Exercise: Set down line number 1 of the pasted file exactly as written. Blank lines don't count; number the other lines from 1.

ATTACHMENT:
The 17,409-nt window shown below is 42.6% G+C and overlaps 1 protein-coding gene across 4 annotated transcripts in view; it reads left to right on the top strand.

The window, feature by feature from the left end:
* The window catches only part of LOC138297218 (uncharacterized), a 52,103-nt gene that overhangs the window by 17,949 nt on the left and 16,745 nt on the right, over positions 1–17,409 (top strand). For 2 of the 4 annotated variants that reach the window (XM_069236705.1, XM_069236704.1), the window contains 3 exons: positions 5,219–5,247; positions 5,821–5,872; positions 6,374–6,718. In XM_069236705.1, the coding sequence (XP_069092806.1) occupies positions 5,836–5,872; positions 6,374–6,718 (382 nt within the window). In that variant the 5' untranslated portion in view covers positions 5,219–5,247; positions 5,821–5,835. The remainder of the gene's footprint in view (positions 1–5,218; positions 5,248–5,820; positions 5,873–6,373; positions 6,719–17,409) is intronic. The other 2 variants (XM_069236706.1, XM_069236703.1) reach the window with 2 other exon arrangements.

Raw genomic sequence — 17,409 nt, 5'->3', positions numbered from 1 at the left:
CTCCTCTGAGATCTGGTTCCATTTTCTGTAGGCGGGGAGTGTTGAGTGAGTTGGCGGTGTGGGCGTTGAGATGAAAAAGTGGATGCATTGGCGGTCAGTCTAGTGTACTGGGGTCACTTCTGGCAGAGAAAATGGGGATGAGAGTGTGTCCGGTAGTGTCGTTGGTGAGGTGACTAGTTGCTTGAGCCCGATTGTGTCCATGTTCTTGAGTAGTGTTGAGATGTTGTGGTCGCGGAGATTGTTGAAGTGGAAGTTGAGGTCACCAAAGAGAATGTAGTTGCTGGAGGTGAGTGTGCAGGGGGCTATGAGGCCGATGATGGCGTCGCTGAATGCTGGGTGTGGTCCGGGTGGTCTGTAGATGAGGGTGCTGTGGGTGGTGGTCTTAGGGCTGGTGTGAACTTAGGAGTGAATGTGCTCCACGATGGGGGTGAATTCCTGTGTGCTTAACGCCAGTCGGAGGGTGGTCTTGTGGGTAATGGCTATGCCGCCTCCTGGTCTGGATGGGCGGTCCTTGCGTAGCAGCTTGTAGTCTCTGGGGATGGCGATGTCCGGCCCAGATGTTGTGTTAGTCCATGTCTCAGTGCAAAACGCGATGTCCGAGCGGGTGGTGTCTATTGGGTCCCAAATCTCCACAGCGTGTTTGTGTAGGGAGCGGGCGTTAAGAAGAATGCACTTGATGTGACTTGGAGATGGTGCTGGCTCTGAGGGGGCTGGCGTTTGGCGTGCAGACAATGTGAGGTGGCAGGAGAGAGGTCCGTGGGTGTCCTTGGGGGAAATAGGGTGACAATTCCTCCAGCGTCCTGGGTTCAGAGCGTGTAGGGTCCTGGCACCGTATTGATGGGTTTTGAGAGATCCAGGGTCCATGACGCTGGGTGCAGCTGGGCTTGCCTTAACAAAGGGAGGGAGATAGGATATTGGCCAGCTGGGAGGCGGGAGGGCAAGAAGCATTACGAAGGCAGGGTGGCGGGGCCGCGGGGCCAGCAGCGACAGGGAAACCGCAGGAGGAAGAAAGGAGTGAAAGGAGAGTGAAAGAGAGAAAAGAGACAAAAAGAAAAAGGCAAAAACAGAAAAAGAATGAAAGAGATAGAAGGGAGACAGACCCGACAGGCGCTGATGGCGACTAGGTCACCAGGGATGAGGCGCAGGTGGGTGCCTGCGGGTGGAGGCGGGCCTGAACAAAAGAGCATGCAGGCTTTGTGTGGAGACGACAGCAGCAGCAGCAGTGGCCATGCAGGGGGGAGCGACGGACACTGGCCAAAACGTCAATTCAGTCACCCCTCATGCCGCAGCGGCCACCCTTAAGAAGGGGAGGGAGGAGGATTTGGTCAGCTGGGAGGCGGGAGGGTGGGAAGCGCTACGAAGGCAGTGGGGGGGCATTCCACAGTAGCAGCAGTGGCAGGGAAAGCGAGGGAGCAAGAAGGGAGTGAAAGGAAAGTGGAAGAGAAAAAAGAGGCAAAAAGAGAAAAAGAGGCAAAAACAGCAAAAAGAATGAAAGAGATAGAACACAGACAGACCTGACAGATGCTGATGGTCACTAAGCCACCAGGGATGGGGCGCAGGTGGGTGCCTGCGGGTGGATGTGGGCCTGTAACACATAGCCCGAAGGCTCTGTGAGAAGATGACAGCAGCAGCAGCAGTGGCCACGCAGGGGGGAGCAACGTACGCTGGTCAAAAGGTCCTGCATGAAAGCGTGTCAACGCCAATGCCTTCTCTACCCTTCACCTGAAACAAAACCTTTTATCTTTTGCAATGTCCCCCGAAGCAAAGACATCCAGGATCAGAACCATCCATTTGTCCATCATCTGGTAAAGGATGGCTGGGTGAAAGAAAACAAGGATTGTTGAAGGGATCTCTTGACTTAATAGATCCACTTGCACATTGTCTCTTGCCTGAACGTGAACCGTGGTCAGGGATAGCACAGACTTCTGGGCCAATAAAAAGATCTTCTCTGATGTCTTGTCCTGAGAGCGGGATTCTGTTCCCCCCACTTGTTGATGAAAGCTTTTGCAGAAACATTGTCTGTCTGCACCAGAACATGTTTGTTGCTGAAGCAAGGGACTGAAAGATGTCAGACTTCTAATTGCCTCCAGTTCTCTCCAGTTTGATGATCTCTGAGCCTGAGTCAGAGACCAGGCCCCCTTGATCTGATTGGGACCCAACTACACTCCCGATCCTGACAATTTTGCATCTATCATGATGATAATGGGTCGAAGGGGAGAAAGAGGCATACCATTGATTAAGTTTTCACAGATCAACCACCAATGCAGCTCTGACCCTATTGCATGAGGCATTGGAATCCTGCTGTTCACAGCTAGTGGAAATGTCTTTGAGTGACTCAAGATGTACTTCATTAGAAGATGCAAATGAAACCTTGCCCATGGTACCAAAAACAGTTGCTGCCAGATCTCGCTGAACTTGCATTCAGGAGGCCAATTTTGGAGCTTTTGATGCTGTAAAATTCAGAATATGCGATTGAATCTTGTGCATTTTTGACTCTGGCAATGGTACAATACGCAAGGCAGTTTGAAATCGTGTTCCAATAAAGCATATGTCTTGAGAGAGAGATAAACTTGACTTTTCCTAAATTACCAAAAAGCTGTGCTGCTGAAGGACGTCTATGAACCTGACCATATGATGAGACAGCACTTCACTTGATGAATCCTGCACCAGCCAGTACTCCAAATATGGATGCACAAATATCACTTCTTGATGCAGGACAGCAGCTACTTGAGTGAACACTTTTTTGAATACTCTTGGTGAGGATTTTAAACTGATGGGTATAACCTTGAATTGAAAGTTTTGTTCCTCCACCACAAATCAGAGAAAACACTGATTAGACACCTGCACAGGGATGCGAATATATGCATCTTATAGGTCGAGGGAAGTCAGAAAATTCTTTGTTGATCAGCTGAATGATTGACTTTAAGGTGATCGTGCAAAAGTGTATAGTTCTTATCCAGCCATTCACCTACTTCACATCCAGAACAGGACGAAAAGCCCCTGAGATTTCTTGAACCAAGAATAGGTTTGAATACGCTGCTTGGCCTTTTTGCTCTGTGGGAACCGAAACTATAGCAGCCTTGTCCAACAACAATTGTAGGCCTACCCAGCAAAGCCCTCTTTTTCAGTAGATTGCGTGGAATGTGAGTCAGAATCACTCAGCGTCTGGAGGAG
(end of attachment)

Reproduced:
The 17,409-nt window shown below is 42.6% G+C and overlaps 1 protein-coding gene across 4 annotated transcripts in view; it reads left to right on the top strand.